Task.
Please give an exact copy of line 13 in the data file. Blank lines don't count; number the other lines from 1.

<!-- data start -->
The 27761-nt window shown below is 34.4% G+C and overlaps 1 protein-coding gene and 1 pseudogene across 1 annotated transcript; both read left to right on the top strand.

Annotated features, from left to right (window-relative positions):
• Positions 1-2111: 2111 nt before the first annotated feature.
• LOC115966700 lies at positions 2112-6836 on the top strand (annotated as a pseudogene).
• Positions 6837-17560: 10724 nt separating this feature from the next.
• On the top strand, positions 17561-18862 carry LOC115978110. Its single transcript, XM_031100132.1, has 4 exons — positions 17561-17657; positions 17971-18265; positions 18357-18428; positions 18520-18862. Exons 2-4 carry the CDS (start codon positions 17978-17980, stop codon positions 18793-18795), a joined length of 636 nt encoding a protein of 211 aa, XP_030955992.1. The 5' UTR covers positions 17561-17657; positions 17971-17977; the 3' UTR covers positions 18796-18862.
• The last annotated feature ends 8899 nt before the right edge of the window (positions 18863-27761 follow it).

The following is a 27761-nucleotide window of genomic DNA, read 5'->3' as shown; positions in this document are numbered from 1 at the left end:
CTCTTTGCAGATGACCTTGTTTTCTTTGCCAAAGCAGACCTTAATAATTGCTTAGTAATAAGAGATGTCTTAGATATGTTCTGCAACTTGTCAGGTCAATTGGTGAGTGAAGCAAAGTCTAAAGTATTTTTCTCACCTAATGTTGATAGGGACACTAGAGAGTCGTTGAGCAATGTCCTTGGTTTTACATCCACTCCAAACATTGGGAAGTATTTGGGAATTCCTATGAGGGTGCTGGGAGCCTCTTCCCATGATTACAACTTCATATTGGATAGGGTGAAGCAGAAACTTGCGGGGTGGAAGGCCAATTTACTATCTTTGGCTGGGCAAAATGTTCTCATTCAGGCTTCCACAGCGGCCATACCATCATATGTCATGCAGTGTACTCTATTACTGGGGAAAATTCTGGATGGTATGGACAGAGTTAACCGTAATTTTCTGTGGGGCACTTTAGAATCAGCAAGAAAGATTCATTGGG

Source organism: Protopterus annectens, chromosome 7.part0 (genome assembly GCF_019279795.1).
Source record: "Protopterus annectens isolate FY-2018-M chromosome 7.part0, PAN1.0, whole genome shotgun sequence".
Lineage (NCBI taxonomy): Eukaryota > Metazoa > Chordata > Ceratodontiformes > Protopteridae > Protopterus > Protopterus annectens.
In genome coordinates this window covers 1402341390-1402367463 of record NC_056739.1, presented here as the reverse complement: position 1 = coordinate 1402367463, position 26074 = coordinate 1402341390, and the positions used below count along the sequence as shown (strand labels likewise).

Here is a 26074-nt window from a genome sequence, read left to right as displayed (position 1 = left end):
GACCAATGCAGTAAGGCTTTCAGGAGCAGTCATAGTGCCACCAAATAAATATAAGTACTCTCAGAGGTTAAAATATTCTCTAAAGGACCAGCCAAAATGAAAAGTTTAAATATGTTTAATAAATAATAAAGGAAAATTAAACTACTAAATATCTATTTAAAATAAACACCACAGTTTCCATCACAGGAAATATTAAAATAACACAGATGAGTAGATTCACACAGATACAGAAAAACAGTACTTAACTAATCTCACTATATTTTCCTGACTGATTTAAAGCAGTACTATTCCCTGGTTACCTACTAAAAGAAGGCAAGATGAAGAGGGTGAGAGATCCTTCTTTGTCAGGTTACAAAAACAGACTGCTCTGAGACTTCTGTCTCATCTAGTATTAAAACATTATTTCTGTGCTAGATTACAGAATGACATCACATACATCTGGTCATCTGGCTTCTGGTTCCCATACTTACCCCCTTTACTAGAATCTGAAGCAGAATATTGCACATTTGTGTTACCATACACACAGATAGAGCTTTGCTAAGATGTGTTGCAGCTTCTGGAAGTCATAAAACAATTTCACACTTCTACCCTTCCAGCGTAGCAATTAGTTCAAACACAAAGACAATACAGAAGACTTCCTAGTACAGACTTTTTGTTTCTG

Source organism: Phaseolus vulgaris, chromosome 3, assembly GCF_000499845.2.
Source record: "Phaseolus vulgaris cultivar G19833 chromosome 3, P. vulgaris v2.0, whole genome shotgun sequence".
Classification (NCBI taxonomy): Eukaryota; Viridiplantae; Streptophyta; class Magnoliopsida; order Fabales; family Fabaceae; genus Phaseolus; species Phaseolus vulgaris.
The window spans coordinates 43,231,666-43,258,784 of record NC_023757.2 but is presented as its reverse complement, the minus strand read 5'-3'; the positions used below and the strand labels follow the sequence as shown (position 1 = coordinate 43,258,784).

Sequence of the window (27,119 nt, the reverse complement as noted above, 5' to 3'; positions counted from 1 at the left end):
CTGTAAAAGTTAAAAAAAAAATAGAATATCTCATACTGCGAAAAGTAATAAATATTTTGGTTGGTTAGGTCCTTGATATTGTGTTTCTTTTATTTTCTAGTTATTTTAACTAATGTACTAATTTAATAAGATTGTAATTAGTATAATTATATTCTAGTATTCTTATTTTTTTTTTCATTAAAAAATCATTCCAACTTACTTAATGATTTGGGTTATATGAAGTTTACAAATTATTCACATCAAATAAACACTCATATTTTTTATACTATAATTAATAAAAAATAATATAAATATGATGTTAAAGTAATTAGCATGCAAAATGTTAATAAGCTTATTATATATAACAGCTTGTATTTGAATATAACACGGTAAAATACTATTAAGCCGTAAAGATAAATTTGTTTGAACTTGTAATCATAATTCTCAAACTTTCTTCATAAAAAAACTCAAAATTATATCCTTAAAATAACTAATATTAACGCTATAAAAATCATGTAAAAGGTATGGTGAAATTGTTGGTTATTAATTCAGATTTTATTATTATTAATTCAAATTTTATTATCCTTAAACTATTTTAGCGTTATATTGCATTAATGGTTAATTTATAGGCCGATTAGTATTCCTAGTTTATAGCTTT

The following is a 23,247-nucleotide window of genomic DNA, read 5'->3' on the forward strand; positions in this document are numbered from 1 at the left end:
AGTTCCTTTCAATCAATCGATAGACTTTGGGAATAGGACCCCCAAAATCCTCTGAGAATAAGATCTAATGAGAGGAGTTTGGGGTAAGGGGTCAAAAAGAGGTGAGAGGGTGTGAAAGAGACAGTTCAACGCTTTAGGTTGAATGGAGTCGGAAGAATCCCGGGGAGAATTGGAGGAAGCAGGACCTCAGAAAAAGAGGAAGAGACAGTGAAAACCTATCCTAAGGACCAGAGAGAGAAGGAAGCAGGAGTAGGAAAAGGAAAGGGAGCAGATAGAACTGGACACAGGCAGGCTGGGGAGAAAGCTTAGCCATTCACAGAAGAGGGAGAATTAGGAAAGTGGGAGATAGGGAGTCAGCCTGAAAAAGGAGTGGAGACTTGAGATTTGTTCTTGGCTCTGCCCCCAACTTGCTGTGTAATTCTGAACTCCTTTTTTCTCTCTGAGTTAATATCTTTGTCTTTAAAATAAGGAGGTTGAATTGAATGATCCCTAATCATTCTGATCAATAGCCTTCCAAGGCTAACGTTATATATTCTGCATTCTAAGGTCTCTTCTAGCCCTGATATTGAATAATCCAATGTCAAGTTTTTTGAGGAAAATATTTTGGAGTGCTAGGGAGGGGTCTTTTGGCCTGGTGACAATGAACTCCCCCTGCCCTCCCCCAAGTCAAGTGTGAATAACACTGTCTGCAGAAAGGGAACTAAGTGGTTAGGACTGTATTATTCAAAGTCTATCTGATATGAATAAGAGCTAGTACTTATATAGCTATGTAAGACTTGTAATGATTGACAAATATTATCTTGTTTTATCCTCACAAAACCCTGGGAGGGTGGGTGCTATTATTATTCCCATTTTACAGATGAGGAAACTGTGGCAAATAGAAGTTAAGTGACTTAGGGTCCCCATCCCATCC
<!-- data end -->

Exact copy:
In genome coordinates this window covers 1402341390-1402367463 of record NC_056739.1, presented here as the reverse complement: position 1 = coordinate 1402367463, position 26074 = coordinate 1402341390, and the positions used below count along the sequence as shown (strand labels likewise).